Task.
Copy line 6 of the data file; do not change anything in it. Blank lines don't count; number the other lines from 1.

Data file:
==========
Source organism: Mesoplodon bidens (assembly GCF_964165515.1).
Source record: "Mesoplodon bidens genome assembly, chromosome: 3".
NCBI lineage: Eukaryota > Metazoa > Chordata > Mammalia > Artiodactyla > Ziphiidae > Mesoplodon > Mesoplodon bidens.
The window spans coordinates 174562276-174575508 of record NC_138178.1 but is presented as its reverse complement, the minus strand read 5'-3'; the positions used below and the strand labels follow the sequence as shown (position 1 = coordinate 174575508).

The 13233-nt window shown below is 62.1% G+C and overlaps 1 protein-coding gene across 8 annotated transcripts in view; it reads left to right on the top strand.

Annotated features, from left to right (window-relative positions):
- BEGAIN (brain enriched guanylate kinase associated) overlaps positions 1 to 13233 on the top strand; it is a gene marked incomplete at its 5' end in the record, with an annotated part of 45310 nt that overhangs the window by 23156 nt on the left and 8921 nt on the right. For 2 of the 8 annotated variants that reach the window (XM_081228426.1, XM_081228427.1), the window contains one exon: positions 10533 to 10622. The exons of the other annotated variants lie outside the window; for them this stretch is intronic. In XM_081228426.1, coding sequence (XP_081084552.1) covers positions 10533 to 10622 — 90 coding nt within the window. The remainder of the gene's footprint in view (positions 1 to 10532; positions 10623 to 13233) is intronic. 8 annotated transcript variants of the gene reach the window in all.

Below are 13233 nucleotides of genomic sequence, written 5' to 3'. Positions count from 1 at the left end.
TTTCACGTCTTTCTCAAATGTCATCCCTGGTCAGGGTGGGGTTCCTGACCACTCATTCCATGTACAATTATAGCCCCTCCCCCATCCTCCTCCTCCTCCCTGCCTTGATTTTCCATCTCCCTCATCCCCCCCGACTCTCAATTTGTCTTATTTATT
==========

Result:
Annotated features, from left to right (window-relative positions):